First Seal Pups of the Season are Rescued in Scotland

Wednesday, July 8, 2009
Uckfield, East Sussex, UK
The first rescued seal pups of the season have been brought in to a seal rehabilitation unit near John O'Groats in the far north of Scotland.

The first pup was found on a busy beach near a caravan park in the Dornoch Firth. A marine mammal medic from British Divers Marine Life Rescue (BDMLR – www.bdmlr.org.uk ) responded to a call from the coastguard and went out to check on her and he was soon joined by an SSPCA officer. After sending images by mobile phone to the seal hospital to assess her condition it was agreed that she should be brought in.

The pup was driven two hours north to the seal unit where a pen had already been prepared for her. On arrival she was weighed at 8 kilos and put in a pen to cool down as it had been a very warm trip.

The initial vet check revealed that the pup was a female common or harbor seal of about two days old bearing signs that the umbilical cord had only recently been detached. She had no obvious injuries but was slightly dehydrated and her stomach was empty. Her teeth were just starting to come through at the front of her mouth.

The pup has been christened Freddy after Fred O’Regan, CEO of the International Fund for Animal Welfare
(IFAW– www.ifaw.org ). The group has contributed generously to the setting up and running costs of the seal rehabilitation unit.

Alan Knight, Chairman of BDMLR, said: “This little seal is likely to be the first of a number of stranded or abandoned pups that need our help in the coming weeks and months. If it wasn’t for IFAW’s support for the rehabilitation unit, we wouldn’t be able to rescue these animals in distress and give them the care they need before returning them to the wild.”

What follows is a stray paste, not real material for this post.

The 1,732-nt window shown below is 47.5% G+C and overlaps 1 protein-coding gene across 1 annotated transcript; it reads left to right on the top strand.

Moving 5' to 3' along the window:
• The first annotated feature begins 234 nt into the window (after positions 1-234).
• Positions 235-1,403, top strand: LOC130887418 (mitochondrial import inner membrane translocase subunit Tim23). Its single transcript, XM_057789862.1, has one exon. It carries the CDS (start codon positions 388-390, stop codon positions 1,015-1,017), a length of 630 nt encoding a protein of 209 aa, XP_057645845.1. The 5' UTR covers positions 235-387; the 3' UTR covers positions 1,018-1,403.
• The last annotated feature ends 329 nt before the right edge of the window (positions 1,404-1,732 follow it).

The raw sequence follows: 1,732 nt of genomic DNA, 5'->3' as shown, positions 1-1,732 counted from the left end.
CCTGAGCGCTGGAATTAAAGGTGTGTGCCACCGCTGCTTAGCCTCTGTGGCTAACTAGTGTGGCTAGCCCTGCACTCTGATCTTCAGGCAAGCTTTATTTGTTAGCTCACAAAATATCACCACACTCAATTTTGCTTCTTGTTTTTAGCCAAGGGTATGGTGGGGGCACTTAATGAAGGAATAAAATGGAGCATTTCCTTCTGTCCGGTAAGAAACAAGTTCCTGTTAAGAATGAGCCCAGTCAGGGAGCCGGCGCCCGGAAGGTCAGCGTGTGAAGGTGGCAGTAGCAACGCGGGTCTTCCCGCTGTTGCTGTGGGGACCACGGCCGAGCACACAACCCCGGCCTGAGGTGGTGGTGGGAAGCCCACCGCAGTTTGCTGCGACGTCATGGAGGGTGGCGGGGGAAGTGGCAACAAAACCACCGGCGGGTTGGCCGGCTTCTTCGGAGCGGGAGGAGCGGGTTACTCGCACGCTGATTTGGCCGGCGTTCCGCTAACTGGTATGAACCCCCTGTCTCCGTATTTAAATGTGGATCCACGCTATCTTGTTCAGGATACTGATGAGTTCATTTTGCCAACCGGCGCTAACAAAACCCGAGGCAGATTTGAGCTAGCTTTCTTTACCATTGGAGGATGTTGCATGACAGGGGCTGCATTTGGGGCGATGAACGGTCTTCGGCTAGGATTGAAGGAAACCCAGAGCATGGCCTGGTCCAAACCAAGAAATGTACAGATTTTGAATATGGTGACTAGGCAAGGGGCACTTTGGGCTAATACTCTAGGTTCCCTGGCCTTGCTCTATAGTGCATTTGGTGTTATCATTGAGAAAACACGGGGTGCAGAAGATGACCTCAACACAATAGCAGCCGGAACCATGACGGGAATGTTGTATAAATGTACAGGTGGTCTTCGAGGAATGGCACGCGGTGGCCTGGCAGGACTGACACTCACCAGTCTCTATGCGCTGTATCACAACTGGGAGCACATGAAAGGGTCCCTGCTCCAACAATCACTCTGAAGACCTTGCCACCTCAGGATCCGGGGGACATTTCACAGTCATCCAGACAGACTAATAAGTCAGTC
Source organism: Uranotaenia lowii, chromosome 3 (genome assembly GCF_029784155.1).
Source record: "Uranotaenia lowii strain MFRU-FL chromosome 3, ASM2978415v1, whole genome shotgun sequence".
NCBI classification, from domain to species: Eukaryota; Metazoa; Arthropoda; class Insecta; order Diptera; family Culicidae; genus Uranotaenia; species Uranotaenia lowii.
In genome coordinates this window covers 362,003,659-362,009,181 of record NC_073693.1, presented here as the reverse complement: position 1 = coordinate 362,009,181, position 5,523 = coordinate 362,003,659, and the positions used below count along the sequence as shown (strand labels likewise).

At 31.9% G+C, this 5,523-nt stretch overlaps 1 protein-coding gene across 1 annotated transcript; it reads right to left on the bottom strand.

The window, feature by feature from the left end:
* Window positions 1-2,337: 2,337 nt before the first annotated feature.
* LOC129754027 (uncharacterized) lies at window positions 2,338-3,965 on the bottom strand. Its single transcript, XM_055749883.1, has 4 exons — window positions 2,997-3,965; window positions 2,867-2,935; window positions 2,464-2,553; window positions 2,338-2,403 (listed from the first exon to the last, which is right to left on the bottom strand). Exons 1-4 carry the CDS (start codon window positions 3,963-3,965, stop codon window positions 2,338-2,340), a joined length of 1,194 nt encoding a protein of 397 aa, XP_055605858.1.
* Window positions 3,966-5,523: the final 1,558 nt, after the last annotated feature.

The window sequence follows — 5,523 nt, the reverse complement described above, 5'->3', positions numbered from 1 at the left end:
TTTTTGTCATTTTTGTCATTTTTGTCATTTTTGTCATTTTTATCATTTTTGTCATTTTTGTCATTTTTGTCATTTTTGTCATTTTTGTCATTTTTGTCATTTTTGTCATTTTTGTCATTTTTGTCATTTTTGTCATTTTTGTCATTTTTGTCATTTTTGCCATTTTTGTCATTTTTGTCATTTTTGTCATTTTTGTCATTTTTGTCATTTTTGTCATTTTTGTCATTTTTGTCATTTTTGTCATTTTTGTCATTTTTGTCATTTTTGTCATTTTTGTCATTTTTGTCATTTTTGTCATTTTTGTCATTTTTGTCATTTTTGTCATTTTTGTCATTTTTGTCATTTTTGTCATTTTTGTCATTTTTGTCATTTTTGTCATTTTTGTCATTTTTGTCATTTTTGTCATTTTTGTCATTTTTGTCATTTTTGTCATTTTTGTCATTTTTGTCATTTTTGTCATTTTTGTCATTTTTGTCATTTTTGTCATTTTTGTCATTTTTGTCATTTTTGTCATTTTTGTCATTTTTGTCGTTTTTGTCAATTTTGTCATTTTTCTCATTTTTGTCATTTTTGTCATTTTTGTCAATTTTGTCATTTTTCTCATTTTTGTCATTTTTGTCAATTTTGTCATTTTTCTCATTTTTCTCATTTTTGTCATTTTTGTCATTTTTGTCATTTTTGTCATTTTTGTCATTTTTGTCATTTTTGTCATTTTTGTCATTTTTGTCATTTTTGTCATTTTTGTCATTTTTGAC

There has been a sharp decline in the number of harbor seals around the British coastline. Between 2000 and 2007 the number found around the coast of Scotland and England declined by 56 per cent from 36,345 to 23,277.

The decline gives serious cause for concern: the harbor seal is protected under the EU Habitats directive and Scotland and the UK has a special responsibility to protect it. As one of the UK’s most popular marine mammals, the harbor seal is a great tourist attraction – a source of revenue that parts of Scotland are depending on more and more.

A second pup was brought into the unit on the same day that Freddy was admitted. It was also a female a few days older but much thinner and suffering from an eye infection. Once the blood test and the eye infection are clear both pups will be put together in one pen which will assist with their mental and physical development.

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